The casually bloated script observes the day-to-day hardships of a misfit-ish, polyglottal family operating both as a cohesive group and a confederacy of disillusioned souls: Leo (Gael García Bernal) is an upstanding video game executive tempted by the sin citadel of Bangkok’s nightlife while on a business trip; his wife, Ellen (Michelle Williams), operates on wounded waifs as an ICU surgeon in a New York slum; and Filipino nanny Gloria (Marife Necesito) teaches Tagalog to their lonesome second-grade daughter Jackie (Sophie Nyweide) while remotely mothering her own two sons via bleary-eyed cellphone calls to her homeland. With material this broadly issue-conscious, it’s an achievement that Moodysson only intermittently succumbs to maudlin dramatizing, but each sand trap of sentimentalism the film stumbles upon nearly proves terminal.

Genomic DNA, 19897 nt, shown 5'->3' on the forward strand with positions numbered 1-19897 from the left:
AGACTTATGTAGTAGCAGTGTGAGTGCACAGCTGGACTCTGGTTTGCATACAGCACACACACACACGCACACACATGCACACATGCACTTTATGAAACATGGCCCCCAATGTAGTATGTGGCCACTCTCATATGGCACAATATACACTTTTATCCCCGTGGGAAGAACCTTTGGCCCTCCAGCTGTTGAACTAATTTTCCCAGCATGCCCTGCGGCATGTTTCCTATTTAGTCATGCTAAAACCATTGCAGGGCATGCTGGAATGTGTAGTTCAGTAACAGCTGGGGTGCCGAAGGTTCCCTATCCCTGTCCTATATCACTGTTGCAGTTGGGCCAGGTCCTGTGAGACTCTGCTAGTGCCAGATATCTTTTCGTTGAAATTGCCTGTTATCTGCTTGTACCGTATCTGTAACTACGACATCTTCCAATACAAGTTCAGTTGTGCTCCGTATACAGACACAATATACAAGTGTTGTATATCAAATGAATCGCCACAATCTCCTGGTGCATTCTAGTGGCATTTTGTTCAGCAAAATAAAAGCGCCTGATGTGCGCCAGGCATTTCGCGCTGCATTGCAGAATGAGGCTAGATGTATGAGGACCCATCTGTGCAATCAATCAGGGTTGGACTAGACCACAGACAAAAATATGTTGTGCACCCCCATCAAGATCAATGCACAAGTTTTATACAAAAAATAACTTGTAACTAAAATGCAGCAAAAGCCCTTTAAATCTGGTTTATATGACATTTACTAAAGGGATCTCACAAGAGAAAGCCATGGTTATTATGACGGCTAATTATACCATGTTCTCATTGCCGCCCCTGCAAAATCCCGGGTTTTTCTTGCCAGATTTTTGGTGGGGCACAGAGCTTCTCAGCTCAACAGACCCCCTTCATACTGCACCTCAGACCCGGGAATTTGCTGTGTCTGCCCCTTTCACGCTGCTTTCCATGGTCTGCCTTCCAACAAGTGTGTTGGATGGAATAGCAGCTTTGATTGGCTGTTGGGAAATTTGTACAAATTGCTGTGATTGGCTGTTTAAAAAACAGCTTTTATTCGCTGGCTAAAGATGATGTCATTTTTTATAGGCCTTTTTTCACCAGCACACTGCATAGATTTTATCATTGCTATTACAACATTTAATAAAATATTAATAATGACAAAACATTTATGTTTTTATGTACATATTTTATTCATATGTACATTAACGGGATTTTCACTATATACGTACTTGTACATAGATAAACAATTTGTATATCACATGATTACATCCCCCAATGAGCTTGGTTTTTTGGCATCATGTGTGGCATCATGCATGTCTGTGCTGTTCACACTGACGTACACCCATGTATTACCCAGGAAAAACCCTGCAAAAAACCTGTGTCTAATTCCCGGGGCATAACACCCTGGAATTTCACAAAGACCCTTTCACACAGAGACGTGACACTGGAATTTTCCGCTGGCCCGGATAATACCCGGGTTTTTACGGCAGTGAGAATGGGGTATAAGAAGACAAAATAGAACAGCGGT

Moodysson’s nuanced mastery of the niceties of maternal relationships both biological and symbolic offered some of the most genuine moments in his first two films; here, matronly confrontation is used not to gradually whittle characters with unnervingly detailed psyches, but to insist upon types that individuals involuntarily embody within the tortuous emotional web of Western exploitation. In particular, the decision to heavy-handedly depict rather than excruciatingly imply the penurious details of Gloria’s outsourced labor—she sends her wages home toward the building of a new family house while her mother and children weep bitterly in their third-world alienation—overshadows the New York and Thailand threads with pitifully manipulative, slumdog squalor. Much like the climax to Gregory Nava’s El Norte, wherein the protagonist is forced to unrealistically select between vague brotherly obligation and a decent but distant job, the gratuitous dose of “reality” provided by a clumsily foreshadowed act of child rape in Mammoth suggests that no matter one’s economic stratum, most interpretations of “dedicated parenting” are likely to be tested and brutally chastised by social circumstance.